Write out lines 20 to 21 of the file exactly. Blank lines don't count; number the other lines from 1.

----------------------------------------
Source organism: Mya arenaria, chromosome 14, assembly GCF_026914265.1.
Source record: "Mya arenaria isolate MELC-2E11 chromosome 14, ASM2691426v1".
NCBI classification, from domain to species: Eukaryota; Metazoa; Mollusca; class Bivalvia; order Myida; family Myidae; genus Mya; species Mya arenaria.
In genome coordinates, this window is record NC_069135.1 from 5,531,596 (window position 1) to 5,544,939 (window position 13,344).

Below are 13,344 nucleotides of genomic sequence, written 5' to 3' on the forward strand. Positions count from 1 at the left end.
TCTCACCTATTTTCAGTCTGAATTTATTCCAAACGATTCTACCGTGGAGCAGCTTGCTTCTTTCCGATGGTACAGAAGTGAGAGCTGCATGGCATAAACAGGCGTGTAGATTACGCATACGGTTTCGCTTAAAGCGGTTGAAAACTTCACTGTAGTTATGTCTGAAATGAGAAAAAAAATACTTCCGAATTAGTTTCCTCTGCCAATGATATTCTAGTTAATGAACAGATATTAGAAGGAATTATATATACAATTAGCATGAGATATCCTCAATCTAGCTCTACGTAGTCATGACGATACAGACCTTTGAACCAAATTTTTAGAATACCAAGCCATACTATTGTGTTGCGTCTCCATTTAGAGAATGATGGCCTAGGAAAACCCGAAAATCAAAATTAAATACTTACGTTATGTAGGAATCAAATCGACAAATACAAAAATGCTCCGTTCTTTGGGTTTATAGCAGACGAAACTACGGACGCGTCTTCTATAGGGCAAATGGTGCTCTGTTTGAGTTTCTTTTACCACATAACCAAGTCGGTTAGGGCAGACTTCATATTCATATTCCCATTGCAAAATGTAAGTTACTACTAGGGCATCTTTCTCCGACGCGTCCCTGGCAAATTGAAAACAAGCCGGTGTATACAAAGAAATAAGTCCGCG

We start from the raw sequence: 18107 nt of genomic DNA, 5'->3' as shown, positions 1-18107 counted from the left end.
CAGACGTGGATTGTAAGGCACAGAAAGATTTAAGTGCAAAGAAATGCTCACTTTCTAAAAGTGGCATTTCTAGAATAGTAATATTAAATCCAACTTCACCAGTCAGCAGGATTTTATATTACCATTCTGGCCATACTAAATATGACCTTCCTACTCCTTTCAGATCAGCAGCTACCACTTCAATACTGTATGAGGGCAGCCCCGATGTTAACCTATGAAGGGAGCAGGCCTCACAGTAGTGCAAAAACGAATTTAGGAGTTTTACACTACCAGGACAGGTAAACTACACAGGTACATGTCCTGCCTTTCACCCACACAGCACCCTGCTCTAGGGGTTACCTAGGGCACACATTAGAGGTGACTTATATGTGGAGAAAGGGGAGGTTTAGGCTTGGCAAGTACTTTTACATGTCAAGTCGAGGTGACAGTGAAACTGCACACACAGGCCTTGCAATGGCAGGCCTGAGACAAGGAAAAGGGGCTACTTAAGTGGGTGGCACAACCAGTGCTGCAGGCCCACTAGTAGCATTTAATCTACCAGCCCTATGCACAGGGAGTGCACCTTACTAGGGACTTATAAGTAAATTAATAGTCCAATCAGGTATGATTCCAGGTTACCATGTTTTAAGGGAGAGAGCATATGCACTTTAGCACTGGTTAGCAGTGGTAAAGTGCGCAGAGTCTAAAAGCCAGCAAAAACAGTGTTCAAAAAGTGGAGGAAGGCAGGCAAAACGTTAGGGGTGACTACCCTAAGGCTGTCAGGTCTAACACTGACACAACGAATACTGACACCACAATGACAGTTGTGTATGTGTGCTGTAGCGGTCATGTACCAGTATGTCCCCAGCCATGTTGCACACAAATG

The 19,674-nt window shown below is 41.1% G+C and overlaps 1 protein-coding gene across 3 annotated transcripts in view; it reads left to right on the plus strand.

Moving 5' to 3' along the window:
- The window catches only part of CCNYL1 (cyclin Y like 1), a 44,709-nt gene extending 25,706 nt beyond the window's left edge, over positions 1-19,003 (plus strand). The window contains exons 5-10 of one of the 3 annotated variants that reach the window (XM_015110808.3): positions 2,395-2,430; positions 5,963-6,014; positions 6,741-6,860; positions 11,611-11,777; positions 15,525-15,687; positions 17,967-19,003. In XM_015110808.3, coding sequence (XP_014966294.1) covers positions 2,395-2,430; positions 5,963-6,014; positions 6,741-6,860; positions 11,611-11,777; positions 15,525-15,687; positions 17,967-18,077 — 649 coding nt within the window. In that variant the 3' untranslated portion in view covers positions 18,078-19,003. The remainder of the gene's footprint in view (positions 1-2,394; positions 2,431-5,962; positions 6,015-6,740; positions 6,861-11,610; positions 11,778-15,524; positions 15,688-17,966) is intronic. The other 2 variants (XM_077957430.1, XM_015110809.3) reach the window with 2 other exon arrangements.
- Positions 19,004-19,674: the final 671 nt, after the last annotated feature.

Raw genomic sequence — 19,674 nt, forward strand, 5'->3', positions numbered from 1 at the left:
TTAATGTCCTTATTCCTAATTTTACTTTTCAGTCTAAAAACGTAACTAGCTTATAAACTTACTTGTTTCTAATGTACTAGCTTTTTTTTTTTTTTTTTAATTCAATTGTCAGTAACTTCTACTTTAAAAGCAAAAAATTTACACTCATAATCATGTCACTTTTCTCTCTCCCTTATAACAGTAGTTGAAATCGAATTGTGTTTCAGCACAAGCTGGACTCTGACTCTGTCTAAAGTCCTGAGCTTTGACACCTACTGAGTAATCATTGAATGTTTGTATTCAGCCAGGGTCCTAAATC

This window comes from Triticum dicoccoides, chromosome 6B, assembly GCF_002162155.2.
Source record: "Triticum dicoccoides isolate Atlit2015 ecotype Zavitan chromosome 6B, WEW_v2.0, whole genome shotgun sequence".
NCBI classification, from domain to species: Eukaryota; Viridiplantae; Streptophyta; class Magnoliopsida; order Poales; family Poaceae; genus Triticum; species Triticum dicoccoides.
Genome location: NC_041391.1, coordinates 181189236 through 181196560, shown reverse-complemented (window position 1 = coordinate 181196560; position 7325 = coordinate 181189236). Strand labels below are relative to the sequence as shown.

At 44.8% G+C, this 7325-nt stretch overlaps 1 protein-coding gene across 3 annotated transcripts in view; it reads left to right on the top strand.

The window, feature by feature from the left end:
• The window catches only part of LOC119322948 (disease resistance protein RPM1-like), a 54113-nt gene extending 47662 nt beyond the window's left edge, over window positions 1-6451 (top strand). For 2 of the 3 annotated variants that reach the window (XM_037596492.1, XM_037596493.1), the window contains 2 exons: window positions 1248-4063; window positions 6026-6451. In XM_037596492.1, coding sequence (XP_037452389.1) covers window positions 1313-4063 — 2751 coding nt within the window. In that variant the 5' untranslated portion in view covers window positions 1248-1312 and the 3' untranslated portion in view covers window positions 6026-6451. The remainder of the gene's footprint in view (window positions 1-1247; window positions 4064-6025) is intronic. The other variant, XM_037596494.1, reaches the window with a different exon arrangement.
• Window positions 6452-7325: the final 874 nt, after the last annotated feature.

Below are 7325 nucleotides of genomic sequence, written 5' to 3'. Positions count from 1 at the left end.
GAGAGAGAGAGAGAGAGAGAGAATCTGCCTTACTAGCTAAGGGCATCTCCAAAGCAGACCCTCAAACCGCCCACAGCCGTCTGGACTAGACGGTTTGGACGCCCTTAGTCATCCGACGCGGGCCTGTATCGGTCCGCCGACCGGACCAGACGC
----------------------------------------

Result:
The window, feature by feature from the left end:
• The window catches only part of LOC119322948 (disease resistance protein RPM1-like), a 54113-nt gene extending 47662 nt beyond the window's left edge, over window positions 1-6451 (top strand). For 2 of the 3 annotated variants that reach the window (XM_037596492.1, XM_037596493.1), the window contains 2 exons: window positions 1248-4063; window positions 6026-6451. In XM_037596492.1, coding sequence (XP_037452389.1) covers window positions 1313-4063 — 2751 coding nt within the window. In that variant the 5' untranslated portion in view covers window positions 1248-1312 and the 3' untranslated portion in view covers window positions 6026-6451. The remainder of the gene's footprint in view (window positions 1-1247; window positions 4064-6025) is intronic. The other variant, XM_037596494.1, reaches the window with a different exon arrangement.